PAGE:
Date of Award


Degree Type


Degree Name

Doctor of Philosophy



Major Professor

Stephen Handel

Committee Members

Michael G. Johnson, Howard Pollio, Gordon Burghardt, Michael Moshell, Donald Bouldin


The perception of depth in visual displays containing multiple sources of depth information was investigated. A computer graphics system generated randomly textured visual patterns that were presented on a television screen. One half of each pattern moved continuously toward the remaining stationary half. The texture elements of the moving half of the pattern were deleted from view as they contacted the stationary pattern area. This kinetic occlusion of texture elements tended to be perceived as one surface passing behind another. Two experiments were performed in which the depth cues of brightness, texture density, and relative velocity were systematically added to kinetic occlusion patterns.

The first experiment explored the effect of a single depth cue, brightness or texture density, when combined with kinetic occlusion. The moving half of each pattern consisted of adjacent horizontal sections. A moving section could contrast in brightness or texture density with the other moving sections or with the stationary area. Subjects reported the moving sections as passing behind the stationary area regardless of prevailing brightness or texture density differences. The effect of brightness or texture density was to vary the perceived depth ordering of the moving sections passing behind the stationary area.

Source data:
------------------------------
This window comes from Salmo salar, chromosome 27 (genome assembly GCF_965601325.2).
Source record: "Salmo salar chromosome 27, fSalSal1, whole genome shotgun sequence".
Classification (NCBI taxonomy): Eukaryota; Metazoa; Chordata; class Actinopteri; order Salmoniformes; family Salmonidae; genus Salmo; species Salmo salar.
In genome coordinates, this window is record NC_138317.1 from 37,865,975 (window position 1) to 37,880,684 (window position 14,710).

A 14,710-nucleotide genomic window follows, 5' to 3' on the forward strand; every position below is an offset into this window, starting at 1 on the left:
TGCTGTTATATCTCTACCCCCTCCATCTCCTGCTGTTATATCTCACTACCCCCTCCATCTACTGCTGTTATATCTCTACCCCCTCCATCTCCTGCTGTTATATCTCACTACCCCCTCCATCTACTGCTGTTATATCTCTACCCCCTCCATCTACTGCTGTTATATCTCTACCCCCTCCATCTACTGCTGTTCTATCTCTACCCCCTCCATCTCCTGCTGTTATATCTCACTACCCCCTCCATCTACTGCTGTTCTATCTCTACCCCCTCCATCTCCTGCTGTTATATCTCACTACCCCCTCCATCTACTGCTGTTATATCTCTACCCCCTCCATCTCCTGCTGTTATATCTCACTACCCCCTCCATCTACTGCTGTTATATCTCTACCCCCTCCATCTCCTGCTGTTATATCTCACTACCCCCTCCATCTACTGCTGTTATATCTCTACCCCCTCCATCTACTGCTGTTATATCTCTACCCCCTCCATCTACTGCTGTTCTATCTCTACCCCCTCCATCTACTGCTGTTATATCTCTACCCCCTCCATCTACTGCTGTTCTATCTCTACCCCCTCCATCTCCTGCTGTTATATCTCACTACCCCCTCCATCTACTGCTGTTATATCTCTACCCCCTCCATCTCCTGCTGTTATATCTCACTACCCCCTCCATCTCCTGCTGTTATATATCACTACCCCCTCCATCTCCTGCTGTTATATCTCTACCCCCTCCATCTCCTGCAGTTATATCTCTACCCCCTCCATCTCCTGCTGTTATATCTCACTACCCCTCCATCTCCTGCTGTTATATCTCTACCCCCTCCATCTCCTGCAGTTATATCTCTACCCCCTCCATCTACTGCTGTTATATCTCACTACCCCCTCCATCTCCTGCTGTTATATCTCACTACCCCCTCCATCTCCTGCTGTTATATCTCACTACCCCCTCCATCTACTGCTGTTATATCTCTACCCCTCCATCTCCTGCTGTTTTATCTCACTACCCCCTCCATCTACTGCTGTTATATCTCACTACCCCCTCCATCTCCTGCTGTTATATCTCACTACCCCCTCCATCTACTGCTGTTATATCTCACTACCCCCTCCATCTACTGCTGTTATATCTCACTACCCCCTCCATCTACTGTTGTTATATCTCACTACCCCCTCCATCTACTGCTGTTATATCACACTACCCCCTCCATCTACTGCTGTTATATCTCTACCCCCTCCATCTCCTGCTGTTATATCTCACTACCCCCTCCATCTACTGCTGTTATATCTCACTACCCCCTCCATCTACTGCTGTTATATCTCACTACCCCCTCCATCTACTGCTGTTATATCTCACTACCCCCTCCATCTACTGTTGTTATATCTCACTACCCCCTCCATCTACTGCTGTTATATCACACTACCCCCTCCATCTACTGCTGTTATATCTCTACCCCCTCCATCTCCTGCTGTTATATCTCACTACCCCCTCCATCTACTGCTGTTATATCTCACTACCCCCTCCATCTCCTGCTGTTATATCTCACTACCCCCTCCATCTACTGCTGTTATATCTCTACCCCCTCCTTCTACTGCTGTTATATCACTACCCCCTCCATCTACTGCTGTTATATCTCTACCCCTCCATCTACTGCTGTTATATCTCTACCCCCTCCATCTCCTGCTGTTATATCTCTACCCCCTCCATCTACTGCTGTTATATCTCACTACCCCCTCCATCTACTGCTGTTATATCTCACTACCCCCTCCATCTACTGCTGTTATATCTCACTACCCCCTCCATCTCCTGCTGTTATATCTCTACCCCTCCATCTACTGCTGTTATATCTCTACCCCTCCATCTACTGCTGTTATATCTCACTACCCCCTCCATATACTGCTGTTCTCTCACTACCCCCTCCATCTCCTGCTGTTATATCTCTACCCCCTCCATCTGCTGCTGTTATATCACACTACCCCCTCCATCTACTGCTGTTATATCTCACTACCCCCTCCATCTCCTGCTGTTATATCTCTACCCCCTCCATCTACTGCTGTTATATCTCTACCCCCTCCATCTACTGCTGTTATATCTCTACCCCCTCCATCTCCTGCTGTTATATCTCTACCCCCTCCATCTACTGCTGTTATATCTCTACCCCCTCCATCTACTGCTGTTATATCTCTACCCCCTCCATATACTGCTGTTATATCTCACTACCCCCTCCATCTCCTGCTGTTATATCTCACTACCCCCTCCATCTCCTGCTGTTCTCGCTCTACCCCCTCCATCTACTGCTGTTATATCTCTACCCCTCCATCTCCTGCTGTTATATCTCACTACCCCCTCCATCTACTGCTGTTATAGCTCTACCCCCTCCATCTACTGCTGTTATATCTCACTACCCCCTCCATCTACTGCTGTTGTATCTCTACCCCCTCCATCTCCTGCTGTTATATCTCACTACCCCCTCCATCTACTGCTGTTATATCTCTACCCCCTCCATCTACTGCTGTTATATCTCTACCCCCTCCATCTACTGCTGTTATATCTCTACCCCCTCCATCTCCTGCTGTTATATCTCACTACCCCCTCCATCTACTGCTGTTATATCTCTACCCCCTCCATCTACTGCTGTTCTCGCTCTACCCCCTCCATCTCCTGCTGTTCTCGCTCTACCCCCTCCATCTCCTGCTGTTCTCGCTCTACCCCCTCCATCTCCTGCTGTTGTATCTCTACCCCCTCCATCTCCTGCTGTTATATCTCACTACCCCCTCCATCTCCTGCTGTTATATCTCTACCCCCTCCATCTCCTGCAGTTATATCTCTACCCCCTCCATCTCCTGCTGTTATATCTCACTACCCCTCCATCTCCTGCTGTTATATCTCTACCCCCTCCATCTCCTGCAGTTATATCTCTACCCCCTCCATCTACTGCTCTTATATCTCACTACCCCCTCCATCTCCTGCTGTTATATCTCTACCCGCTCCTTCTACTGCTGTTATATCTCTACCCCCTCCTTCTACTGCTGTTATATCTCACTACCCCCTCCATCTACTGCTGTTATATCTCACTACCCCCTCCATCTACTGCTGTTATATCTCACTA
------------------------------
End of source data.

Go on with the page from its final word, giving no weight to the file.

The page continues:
In the second experiment, brightness, texture density, and relative velocity were simultaneously combined with kinetic occlusion. The moving horizontal sections of a visual pattern could differ in relative velocity, and both the moving sections and stationary area could differ in brightness and/or texture density. The perceived depth ordering of the moving sections was determined by brightness and texture density; relative velocity did not exert a systematic effect. Subjects agreed in their judgments of the moving sections, but individual differences emerged in the judged depth of the stationary area relative to the moving sections. Occlusion was the most frequently occurring perceptual organization (i.e., all moving sections passing behind the stationary area), but other organizations occurred as well. The stationary area could be perceived as: 1) at a greater depth than all the moving sections; 2) at an intermediate depth between two moving sections; and 3) at the same depth as one of the moving sections. Some subjects used only one organization, whereas others used two or more organizations. These perceptual organizations represented different ways of resolving conflicts between kinetic occlusion and brightness/texture density combinations.

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